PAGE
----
Yesterday, in an article in the mass-circulation Yedioth Ahronoth, he summed up Operation Protective Edge thus: “Israel is now being led by a limp leadership that is dictating diplomatic paralysis.” He called again, as he did in Haaretz on the eve of the newspaper’s peace conference in July, for a far-reaching diplomatic initiative that would make it possible for Israel to leverage the confrontation with Hamas from a situation of tactical stalemate between a strong country and a terrorist organization, into a “strategic knockout.”
Diskin’s approach is hawkish from the security standpoint and very dovish politically. That makes him a potential asset for a center-left party, from Meretz to Labor to Yesh Atid. After leaving the service, the last thing he considered was politics. He doesn’t appear to be made of the right stuff for the political arena, on top of which it’s been shown that Shin Bet chiefs who enter politics after their retirement are deeply frustrated when their ambitions, and their exaggerated self-assessments, are shattered against the rocks of political reality. Avi Dichter and Ami Ayalon know this especially well.
Diskin founded a company for cyber warfare, which operates worldwide and is successful. Now, though, he is pondering whether to leave the business world he only recently entered and dive into the turgid political waters for which he feels only scorn. Casual approaches to the leaders of a few political parties in the center-left camp showed they would be very interested to have him among them.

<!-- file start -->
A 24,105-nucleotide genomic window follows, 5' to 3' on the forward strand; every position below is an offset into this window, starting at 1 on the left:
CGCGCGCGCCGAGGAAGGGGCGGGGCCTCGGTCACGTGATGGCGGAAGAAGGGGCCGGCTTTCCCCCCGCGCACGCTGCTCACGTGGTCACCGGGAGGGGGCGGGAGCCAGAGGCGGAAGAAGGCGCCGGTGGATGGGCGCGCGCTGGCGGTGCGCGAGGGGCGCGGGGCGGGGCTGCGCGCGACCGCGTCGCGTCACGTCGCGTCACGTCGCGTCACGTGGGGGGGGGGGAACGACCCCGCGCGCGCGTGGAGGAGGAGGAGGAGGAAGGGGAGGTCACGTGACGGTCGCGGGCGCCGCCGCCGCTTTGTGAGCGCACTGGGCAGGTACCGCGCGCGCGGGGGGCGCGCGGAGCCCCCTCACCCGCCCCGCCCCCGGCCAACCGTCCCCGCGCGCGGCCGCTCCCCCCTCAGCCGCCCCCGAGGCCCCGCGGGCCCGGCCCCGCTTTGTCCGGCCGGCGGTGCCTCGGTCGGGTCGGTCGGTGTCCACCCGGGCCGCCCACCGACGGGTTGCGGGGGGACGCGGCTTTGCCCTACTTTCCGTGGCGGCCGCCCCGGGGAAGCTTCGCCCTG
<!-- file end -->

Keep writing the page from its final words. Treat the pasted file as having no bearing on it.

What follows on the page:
The Haaretz poll, most of whose findings were published yesterday, also examined the public’s stand regarding Diskin’s possible entry into politics. The result is very flattering for him: Forty-one percent replied that they would see it as a “positive step,” 23 percent said it would be a “negative” development and 36 percent had no opinion. That’s a very convenient basis for the leap, if he decides to make it.
The security-diplomatic discourse is shaping up to be the main topic to expect on the agenda in the next election, which will be held at the beginning of 2016 at the very latest, according to all the assessments. Generals will be a valuable commodity. An interesting trivia note: In the past two decades, every second election has been marked with a security-diplomatic character. The previous one had a social-economic agenda, on the wings of which Yesh Atid was born.
The working assumption and prevailing consensus among political savants is that Likud and the right wing always come out ahead in security-diplomatic elections, and do poorly when the campaign is fought over socioeconomic issues. It’s the opposite, of course, for the left.
The big question is whether conventional wisdom will apply again next time. Will Netanyahu and Likud gain from a discourse about Hamas, the tunnels and all the other troubles, or will the next election be different?